Former Commons speaker John Bercow has refused to apologise despite receiving a life-time ban from holding a parliamentary pass after being found to be a “serial bully” and a liar.
An independent inquiry said on Tuesday that he would have been expelled from the House if he was still a sitting MP after upholding 21 separate allegations.
Mr Bercow described the investigation as a “travesty of justice” before refusing to make any “faux apologies”, insisting he has nothing to say sorry for.
One of his accusers, Lord Lisvane, a former clerk of the Commons, said Mr Bercow had showed “hysterical petulance” for his “whining and whinging” in the face of the Independent Expert Panel’s (IEP) damning conclusions.
It was understood Labour, which Mr Bercow joined last year having previously been a Tory MP, has suspended his membership pending further investigation.
Mr Bercow had appealed against the findings by Parliamentary Standards Commissioner Kathryn Stone to the IEP, which determines bullying sanctions.
But the experts upheld her verdicts on the allegations from three complainants, who were staff during the period 2009 to 2014, without exception.
The impacts of the one and only genuinely horrible, undermining and consistently upsetting period of my career has spread into all areas of my lifeComplainant Kate Emms
The panel, chaired by former appeal court judge Sir Stephen Irwin, said: “The findings of the Parliamentary Commissioner for Standards, which we have upheld, show that the respondent has been a serial bully.
“His evidence in the investigations, the findings of the commissioner, and his submissions to us, show also that the respondent has been a serial liar.
“His behaviour fell very far below that which the public has a right to expect from any Member of Parliament.
“The respondent’s conduct was so serious that, had he still been a Member of Parliament, we would have determined that he should be expelled by resolution of the House.
“As it is, we recommend that he should never be permitted a pass to the Parliamentary estate.”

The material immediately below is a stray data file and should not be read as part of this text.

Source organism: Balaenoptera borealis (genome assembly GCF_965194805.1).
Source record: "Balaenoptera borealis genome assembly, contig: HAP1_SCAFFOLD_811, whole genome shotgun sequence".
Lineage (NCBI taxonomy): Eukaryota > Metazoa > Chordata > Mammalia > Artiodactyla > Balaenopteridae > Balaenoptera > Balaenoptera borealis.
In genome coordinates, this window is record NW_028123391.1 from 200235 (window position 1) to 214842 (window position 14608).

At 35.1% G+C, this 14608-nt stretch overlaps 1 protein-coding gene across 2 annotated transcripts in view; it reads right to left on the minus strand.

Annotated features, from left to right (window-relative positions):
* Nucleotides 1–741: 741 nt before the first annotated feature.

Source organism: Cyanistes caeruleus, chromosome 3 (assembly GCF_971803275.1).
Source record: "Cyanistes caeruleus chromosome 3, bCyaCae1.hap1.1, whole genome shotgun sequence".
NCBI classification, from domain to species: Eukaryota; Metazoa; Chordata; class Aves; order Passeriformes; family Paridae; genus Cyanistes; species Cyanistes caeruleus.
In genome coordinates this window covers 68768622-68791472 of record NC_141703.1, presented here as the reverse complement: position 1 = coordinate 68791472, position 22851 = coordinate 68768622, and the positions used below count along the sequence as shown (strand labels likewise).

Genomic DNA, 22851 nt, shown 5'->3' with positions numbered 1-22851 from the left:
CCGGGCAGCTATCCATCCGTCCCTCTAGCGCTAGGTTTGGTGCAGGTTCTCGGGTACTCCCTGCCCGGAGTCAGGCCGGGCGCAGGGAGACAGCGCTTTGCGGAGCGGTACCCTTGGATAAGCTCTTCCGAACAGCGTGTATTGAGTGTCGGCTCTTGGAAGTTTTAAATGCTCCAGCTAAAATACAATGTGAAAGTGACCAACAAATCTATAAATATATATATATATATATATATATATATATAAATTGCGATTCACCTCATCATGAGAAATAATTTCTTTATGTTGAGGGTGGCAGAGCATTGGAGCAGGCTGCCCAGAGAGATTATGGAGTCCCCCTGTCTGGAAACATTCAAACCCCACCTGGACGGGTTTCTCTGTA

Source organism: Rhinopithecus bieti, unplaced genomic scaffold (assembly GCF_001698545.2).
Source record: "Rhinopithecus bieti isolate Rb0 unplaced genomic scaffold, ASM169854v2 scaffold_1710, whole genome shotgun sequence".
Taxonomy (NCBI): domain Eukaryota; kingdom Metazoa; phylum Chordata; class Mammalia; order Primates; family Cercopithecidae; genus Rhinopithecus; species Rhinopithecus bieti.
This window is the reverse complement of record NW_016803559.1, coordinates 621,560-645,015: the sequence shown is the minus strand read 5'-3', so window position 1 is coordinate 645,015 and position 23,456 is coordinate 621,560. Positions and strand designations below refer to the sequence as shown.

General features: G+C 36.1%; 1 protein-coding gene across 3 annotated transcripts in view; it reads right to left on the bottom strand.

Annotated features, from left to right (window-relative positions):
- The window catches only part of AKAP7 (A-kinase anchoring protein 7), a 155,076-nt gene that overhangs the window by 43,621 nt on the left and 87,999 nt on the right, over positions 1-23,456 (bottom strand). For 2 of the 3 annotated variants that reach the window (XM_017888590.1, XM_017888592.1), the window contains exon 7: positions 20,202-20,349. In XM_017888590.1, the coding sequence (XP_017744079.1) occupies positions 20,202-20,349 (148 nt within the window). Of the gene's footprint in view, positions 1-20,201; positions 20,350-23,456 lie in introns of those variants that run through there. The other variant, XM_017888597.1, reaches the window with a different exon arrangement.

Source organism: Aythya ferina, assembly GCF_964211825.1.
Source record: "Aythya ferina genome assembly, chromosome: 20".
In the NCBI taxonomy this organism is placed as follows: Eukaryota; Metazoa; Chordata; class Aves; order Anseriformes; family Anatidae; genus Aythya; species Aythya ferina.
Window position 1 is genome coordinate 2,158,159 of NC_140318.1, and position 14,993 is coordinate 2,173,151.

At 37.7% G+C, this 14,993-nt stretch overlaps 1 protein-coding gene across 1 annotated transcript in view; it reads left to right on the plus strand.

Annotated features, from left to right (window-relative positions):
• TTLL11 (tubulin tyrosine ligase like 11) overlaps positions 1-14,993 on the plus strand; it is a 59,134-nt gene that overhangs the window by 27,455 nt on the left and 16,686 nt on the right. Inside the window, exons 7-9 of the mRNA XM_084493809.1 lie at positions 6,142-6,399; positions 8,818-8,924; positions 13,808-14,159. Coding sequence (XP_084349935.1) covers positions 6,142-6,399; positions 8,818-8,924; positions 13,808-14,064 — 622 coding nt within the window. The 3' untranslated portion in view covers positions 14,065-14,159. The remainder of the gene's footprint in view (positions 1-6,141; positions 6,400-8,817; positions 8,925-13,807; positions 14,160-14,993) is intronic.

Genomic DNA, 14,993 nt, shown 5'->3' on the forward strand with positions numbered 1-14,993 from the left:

This has been a protracted, amateurish and unjust process which would not have survived five minutes’ scrutiny in courtJohn Bercow, former Commons speaker
In an interview with the PA news agency, Mr Bercow disputed the findings and insisted there is no reason to apologise.
“I don’t believe in faux apologies, I don’t believe in apologising when I don’t think I have anything to apologise for,” he said.
The former MP, first elected as a Conservative in 1987 before becoming speaker in 2009, said in a statement people should not “fall for the Establishment spin that I have been banned for life”.
“I can still attend debates with the help of a friendly passholder or go as a member of the public,” warned Mr Bercow, who last represented the constituency of Buckingham.
Mr Bercow said the case against him “would have been thrown out by any court in the land”, as he claimed it was “based on the flimsiest of evidence” and “rooted in hearsay and baseless rumour”.
“It is a travesty of justice and brings shame on the House of Commons,” he added.
The claims were brought by Lord Lisvane and private secretaries Kate Emms and Angus Sinclair.
Ms Emms said she was “supremely glad to be vindicated by the report”.
“The impacts of the one and only genuinely horrible, undermining and consistently upsetting period of my career has spread into all areas of my life,” she said in a statement.
“Stress, anxiety and loss of confidence sent me home on sick leave and affected how I saw myself and how I felt I was seen by family, friends and colleagues.”
Ms Emms said the report concluded a “saga” involving “an intense period of bullying inflicted a long time ago” and “10 years of professional and personal rehabilitation”.
Lord Lisvane told Channel 4 News Mr Bercow’s statement was “hysterical petulance”.
“It’s a phenomenon you often see when somebody’s got really bang to rights, there’s an awful lot of whining and whinging about ‘oh well it was a stitch up, it wasn’t fair, I didn’t do it’,” he added.
The Crossbench peer said he felt compelled to act to avoid Mr Bercow getting away with “very, very seriously bad behaviour”.
Lord Lisvane described Mr Bercow as the “worm in the mud” of an otherwise excellent Commons career, adding: “I’ve been through two years and two months of revisiting these horrible experiences, so have the other two.”